Greg Laurie's new animated series to premiere this spring: 'Entertaining and evangelistic'

By The Christian Post |
Ben Born Again & Yellow Dog
Greg Laurie's animated series "The Adventures of Ben Born Again & Yellow Dog" is scheduled to premiere this spring | Screenshot: X/Greg Laurie

A prominent Evangelical pastor is launching a new cartoon series based on a character he first created several years ago that he hopes will serve as both a source of entertainment and education about Christianity and the Bible. 

In a statement posted on X Tuesday, Greg Laurie, pastor of Harvest Christian Fellowship in California, announced, “my cartoon character, Ben Born Again and his buddy, YellowDog are now animated and our first cartoon is coming very soon!”

Laurie, 71, vowed that “these cartoons will be both entertaining and evangelistic” and shared a “sneak peek” from the first episode of the forthcoming series, which is titled “The Bridge Is Out.”

The 52-second clip features the main characters, including the anthropomorphic Yellow Dog, introducing themselves at the beach. The main character indicated that his name is a play on words, reflecting the fact that he has “been born again.” 

The animated series, scheduled for release in spring 2024, is produced by Trilogy Animation. Trilogy Animation describes its mission as to “tell purpose-driven stories that are inspirational and fun.” Other productions from the animation company include “VeggieTales,” “Earth to Eden,” “Jay Jay the Jet Plane” and “Tutenstein.” 

Laurie first unveiled the characters in a video published last year, recalling how “drawing and art played a huge role” in his tumultuous childhood during the 1960s. He said, “I just opened this portfolio up that’s been sitting in my closet forever, and it contained a bunch of my old artwork that I haven’t seen for years.”

The pastor said he had wanted to become a cartoonist and, at one point, corresponded with Charles Schulz, who spearheaded the legendary “Peanuts” comic strip. After coming to Christ and taking an art class in high school, Laurie submitted a comic strip titled “Living Water” that he saw as an effective way to integrate his passion for art with his newfound faith.

He noted in a 2020 Facebook video that he developed the comic strip as an evangelistic tract as a teenager, over 1 million copies of which had been distributed around the world. 

“So I developed a character in the 'Living Water' tract, he didn’t really have a name,” Laurie added. “This character eventually became a little guy I’ve been drawing since then named Ben Born Again.”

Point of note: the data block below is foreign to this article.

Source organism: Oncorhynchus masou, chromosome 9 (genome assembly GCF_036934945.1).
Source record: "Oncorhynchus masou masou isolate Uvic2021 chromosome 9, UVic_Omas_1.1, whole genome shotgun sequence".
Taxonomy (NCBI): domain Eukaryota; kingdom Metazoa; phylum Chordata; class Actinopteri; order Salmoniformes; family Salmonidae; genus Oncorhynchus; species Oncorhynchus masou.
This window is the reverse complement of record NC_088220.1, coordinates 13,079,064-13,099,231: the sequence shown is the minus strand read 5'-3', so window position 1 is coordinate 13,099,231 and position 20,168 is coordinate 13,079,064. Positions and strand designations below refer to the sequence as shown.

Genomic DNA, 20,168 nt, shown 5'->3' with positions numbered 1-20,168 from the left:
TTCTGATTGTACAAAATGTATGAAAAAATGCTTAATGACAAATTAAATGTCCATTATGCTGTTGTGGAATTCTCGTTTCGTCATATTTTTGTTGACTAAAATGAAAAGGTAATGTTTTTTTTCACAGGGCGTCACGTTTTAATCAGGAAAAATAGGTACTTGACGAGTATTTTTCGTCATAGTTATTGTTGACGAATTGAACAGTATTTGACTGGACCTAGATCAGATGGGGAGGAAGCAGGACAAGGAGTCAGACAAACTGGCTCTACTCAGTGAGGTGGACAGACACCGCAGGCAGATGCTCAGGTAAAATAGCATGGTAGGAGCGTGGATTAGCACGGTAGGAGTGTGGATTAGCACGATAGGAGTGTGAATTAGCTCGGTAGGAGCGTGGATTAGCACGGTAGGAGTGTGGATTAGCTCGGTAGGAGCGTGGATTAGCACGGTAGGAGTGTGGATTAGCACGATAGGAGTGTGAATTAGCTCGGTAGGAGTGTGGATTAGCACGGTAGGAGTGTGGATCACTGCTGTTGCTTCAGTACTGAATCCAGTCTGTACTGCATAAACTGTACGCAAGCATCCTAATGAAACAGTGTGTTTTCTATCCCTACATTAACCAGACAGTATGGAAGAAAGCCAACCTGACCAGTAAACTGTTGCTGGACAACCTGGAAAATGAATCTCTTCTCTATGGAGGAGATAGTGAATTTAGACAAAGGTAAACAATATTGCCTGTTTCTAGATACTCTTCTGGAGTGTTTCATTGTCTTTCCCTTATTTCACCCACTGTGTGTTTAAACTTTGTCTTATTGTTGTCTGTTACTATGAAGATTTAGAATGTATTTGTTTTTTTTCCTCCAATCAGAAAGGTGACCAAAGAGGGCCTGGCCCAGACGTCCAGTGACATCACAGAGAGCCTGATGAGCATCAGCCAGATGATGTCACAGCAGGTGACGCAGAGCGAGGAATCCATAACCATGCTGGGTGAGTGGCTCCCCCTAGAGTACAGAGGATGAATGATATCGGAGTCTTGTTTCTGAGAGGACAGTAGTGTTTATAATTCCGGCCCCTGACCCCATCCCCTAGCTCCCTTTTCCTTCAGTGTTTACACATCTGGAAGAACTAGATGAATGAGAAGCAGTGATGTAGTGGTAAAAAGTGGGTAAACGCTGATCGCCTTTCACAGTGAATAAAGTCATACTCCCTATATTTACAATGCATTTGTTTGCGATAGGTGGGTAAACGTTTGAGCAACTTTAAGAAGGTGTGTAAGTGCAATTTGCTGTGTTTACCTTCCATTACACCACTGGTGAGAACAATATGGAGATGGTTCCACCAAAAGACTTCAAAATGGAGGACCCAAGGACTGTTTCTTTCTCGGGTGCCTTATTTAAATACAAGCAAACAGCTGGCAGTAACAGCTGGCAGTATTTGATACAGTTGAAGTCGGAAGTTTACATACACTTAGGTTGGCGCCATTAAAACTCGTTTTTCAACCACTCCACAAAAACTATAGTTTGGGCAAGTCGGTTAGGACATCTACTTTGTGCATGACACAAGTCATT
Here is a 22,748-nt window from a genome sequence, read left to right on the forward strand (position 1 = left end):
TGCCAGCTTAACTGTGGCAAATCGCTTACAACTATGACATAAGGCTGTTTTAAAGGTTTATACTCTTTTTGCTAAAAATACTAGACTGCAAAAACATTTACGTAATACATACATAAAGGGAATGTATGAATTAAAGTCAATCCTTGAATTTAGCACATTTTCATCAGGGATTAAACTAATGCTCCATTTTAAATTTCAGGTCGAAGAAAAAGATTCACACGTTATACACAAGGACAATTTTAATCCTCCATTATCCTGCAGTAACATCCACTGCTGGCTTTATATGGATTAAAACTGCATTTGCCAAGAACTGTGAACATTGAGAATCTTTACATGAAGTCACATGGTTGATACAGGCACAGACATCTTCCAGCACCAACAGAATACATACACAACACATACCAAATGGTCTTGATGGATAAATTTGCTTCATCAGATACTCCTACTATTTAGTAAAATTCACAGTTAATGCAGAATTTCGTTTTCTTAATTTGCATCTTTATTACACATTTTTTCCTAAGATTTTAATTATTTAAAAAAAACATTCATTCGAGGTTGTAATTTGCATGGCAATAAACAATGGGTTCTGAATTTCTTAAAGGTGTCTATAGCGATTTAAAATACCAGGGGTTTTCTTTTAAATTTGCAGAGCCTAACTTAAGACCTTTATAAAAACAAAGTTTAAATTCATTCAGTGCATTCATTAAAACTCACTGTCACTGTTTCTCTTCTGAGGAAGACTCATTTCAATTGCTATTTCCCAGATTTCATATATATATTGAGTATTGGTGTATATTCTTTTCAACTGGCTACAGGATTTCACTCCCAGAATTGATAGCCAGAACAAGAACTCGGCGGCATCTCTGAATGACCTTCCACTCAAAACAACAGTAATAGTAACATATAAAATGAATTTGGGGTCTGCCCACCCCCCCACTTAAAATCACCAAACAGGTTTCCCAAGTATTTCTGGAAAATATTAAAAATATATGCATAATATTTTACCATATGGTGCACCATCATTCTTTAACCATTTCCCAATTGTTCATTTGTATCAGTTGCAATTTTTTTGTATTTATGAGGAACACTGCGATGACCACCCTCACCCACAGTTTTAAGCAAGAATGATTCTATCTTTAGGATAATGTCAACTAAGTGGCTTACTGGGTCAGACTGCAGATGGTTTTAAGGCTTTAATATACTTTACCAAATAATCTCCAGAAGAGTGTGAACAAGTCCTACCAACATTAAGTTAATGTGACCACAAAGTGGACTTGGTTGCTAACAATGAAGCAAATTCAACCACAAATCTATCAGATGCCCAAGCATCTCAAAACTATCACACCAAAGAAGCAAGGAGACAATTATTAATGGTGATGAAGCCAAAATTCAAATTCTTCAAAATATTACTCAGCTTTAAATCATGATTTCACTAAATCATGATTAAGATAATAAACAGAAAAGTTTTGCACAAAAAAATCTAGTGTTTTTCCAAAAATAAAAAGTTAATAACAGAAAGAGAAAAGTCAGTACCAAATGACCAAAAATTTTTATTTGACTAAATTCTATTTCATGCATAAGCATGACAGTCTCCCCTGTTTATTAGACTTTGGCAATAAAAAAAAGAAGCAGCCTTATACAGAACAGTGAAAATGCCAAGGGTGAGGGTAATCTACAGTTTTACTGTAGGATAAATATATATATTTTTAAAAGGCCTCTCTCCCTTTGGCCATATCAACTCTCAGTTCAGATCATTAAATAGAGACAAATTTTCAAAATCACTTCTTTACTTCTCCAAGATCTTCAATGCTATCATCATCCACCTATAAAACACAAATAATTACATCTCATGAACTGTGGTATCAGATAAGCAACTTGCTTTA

Laurie identified Ben as “a caricature probably of me,” adding “I decided I would tell my stories through Ben.” 

“This took a lot longer than I thought it would take but it was a lot of fun," he said. "I would hope that when people see this animation, it’s not just kids that like it, it’s people of all ages.”

“I want to tell these little stories but they have a heavenly meaning,” he added. “I want to reach people with humor but then they have something bigger to say. Through ‘The Adventures of Ben Born Again and Yellow Dog,’ we feel like we can take animation and sort of turn it on its head with something they haven’t seen before: an animated cartoon that has a wholesome, good, family-oriented message but even more, a message of the Gospel.” 

The video included footage of Laurie collaborating with an animator to digitize his character. It concluded with an animated version of Ben Born Again appearing on screen with the pastor. 

“The Adventures of Ben Born Again and Yellow Dog” is far from Laurie’s first venture into mass media. Last year, the film “Jesus Revolution,” which tells the story of Laurie’s conversion and is based on an autobiography of the same name penned by Laurie, became a surprise hit and brought in more than $50 million at the box office. 

Laurie’s Harvest Christian Fellowship has grown from a home-based Bible study featuring 30 people to a community with more than 15,000 members spread across multiple campuses in southern California and Hawaii.

Laurie received a Pillar Award for narrative from the Museum of the Bible at a ceremony last year, which is reserved for “those who have brought the stories of the Bible to life through cultural mediums.”

During the ceremony, Laurie cited “Jesus Revolution” as a way to “reach unexpected people in unexpected places with an unexpected message.”

“When you have a film on Netflix, you’re ... on Delta Airlines as ‘Jesus Revolution’ has been playing or on other platforms like Apple and Amazon, you reach people that would not necessarily go to church.”

“Jesus did not say the whole world should go to church, but He did say the church should go to the whole world, so we’re always looking for creative ways to get to people,” Laurie added. “A lot of times as Christians, we want to isolate from culture, but in reality, we need to permeate and infiltrate culture with the message of the Gospel.” 

Originally published by The Christian Post